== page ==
The Tibetan Mongolian Buddhist Cultural Center is the place to get it, and that begins with check-in. The office is inside the temple, and I almost committed the no-no of walking in with my shoes on.But I caught myself, which made it the first time I had checked into an accommodation in my socks. In a yellow-walled office, a woman named Trish handed me a key, but I couldn't take my eye off a bumper sticker affixed to the filing cabinet: "Whatever you do . . . is it necessary, truthful and kind?"
What you do get: an eight-sided, one-room yurt (plus bathroom) that's nothing fancy but clean enough to walk across barefoot. You get a kitchenette, twin futons raised a couple of inches off the floor, a skylight and a small deck facing the woods. And, oh yes, inner peace.
Key in hand and shoes back on, I headed to my yurt, a simple hut at the edge of a dense gathering of trees.Thubten Jigme Norbu, an Indiana University professor emeritus better known as the Dalai Lama's older brother, started the center in 1979 not only to preserve Tibetan and Mongolian cultures but to "promote interfaith peace and harmony," according to the center.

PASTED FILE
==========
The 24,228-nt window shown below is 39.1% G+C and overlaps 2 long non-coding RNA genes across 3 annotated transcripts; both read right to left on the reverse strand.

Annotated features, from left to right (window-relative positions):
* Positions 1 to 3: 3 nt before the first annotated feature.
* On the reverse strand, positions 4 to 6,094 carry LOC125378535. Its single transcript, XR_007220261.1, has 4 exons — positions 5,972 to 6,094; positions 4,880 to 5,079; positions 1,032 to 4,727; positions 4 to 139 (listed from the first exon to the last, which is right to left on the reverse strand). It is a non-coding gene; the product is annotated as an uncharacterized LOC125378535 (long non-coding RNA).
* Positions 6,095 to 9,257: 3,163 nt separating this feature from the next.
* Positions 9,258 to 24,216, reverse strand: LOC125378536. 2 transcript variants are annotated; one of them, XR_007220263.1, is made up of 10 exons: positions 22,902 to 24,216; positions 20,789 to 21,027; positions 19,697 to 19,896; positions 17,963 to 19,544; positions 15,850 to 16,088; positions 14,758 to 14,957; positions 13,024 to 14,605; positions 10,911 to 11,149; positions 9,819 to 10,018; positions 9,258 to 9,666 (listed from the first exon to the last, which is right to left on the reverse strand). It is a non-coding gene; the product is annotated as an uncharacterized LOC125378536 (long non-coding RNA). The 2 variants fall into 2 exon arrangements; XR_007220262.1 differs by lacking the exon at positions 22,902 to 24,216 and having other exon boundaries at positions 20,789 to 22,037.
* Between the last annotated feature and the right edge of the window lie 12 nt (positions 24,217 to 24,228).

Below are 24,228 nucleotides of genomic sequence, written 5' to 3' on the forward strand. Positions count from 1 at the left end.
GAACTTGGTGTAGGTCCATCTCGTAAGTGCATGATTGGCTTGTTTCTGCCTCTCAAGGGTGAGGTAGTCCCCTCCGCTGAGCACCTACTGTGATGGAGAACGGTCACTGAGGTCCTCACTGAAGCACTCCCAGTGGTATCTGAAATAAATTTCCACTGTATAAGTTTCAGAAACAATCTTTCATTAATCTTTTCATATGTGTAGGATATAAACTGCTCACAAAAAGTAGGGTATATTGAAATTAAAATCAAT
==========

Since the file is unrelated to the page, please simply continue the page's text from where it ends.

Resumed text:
Of course, the place to do that, as well as stimulate the harmony within, is in the quiet of nature. Though this place isn't quite in the middle of nowhere -- single-family homes surround the property, and there's a Wendy's two miles away -- amid the thick trees and classic Buddhist architecture, things still feel a world away from the chain hotels of downtown Bloomington.In the quiet and stillness, you slowly come to expect more of yourself -- more thought, more reflection, more deliberation. It slows you to the point that when finding a spider scurrying away for dear life on your yurt's lime-green wall, you shrug and go about your business. All creatures have their place.
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